After Shakespeare and Company, I decided to try to hit up the next bookstore on my list: Berkeley Books in Paris. I obviously need data in Paris. Unlike London (generally … I got lost there a bit, but not nearly as severely), I cannot seem to trust all the maps and JPEGs I provide myself to travel or the buildings are wrapped in that glimmer that prevents one from seeing them. Half an hour of walking up and down streets to find the right Rue, I gave it up and decided to head to the next bookstore on my list, San Francisco Books.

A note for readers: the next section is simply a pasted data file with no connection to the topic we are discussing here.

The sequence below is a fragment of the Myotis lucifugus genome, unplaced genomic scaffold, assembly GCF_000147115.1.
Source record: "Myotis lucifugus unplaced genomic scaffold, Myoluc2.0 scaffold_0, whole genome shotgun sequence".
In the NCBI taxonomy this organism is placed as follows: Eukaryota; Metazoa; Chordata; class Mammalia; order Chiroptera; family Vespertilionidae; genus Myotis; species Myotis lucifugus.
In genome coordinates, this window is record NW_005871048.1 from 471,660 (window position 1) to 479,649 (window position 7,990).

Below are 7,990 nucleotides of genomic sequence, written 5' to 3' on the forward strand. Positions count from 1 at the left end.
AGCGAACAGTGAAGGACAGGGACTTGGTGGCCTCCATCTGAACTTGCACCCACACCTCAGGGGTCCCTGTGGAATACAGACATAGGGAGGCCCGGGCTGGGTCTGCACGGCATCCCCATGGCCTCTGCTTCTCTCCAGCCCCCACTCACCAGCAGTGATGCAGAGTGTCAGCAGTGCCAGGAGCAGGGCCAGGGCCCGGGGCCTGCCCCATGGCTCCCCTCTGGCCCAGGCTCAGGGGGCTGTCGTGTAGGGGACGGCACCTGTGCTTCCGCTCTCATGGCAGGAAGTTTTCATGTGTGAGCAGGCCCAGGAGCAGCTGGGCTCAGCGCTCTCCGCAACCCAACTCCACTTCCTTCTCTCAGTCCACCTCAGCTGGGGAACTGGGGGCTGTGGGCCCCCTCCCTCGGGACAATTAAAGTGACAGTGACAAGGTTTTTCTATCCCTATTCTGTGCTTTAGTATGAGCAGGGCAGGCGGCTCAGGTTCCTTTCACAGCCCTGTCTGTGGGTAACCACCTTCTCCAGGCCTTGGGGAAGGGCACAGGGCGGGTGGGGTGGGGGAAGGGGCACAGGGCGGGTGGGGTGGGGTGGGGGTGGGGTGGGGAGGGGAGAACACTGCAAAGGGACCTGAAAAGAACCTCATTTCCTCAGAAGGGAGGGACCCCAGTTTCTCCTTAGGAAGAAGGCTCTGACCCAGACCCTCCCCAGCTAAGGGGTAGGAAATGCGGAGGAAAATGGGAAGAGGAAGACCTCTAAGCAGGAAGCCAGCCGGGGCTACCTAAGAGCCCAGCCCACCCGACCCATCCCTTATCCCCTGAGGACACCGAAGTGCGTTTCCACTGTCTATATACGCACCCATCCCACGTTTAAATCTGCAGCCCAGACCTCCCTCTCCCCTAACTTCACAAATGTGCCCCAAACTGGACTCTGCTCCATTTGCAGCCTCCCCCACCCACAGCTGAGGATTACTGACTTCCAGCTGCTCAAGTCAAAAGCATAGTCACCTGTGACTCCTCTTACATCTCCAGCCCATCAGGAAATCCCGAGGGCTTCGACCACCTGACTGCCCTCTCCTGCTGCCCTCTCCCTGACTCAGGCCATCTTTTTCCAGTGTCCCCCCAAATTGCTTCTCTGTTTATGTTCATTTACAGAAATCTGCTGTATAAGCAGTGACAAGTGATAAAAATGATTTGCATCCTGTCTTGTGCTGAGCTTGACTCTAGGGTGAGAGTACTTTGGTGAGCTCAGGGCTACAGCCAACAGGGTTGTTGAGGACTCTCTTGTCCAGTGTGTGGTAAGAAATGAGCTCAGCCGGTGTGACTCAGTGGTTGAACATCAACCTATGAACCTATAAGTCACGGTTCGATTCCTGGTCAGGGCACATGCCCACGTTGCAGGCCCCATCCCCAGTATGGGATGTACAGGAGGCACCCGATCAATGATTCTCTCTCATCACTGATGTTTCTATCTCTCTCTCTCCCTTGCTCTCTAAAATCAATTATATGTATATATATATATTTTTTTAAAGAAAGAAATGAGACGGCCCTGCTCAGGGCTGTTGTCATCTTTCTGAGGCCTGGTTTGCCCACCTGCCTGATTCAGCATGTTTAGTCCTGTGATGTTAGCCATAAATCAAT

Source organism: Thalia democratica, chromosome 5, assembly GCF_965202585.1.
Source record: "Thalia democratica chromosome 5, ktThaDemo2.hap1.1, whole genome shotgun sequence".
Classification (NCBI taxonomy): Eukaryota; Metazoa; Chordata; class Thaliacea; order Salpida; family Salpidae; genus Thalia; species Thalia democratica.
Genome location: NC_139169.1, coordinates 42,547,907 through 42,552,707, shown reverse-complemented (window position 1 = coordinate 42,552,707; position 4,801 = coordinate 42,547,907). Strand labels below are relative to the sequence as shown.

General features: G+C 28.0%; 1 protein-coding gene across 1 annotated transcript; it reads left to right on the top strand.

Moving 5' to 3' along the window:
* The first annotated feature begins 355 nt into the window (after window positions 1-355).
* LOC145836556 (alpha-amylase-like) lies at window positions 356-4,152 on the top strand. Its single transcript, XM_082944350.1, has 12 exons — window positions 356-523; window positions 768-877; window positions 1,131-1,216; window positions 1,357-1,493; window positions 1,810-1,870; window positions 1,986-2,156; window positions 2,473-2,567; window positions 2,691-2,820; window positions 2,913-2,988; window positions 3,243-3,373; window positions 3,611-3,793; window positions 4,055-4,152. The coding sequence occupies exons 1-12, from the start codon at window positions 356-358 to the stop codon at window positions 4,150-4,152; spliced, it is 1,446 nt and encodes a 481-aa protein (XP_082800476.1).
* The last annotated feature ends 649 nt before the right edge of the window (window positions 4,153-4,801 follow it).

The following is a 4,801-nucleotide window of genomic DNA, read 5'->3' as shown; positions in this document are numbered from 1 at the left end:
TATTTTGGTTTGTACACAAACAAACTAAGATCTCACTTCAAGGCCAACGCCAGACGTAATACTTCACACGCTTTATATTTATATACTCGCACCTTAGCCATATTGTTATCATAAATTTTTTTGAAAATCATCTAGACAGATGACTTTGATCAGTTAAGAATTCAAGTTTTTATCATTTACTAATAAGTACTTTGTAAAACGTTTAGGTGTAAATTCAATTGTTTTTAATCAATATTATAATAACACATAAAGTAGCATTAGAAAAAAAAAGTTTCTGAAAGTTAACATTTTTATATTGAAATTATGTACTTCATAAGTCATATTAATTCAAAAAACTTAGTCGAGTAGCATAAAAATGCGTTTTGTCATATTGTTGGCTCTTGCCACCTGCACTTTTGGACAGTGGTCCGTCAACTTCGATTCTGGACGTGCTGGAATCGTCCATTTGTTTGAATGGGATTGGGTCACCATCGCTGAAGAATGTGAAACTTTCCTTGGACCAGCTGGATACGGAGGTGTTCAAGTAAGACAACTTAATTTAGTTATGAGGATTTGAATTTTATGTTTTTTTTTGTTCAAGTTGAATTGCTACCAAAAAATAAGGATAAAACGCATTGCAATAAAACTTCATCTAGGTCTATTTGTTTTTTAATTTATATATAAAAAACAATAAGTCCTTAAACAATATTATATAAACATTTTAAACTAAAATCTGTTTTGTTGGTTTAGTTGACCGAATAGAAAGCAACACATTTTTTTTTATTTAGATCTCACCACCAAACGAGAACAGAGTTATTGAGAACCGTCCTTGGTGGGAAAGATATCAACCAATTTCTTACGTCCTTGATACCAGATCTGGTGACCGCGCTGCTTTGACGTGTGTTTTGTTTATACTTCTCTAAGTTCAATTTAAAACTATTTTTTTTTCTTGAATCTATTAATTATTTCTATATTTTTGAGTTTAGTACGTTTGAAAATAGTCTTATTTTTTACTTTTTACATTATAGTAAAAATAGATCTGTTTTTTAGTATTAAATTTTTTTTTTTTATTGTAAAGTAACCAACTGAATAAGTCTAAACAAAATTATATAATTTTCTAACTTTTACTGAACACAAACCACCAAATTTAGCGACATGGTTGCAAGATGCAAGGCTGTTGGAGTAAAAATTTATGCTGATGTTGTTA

Michael Neal, the proprietor, was right there, front and center, ready with a fantastic wit and literally a book of limericks. I ended up buying it, if only because of how awesome he was in chatting. I was hoping to sell some books on consignment, but didn’t happen there. Still, a woman overheard that I was a poet on tour. Turns out her name is Kristin Seymour. She knows a few of my fellow CC family in Lexington, Kentucky. She and her husband bought a book. Crazy small world! So I sold a book in a bookshop that wouldn’t buy my books. 🙂 And then I proceeded to buy that book of limericks for more than what my book cost… but I like the idea of supporting the story. It’s a great small store. Perhaps next time I come to Paris, we can make a connection, maybe do a little reading or something. Could be cool. Michael just had such a way of talking about his books! Loved that. The store felt homey in a way that was natural. Shakespeare and Co. felt like a place I want to belong. San Francisco Books felt like a place where I just might belong already.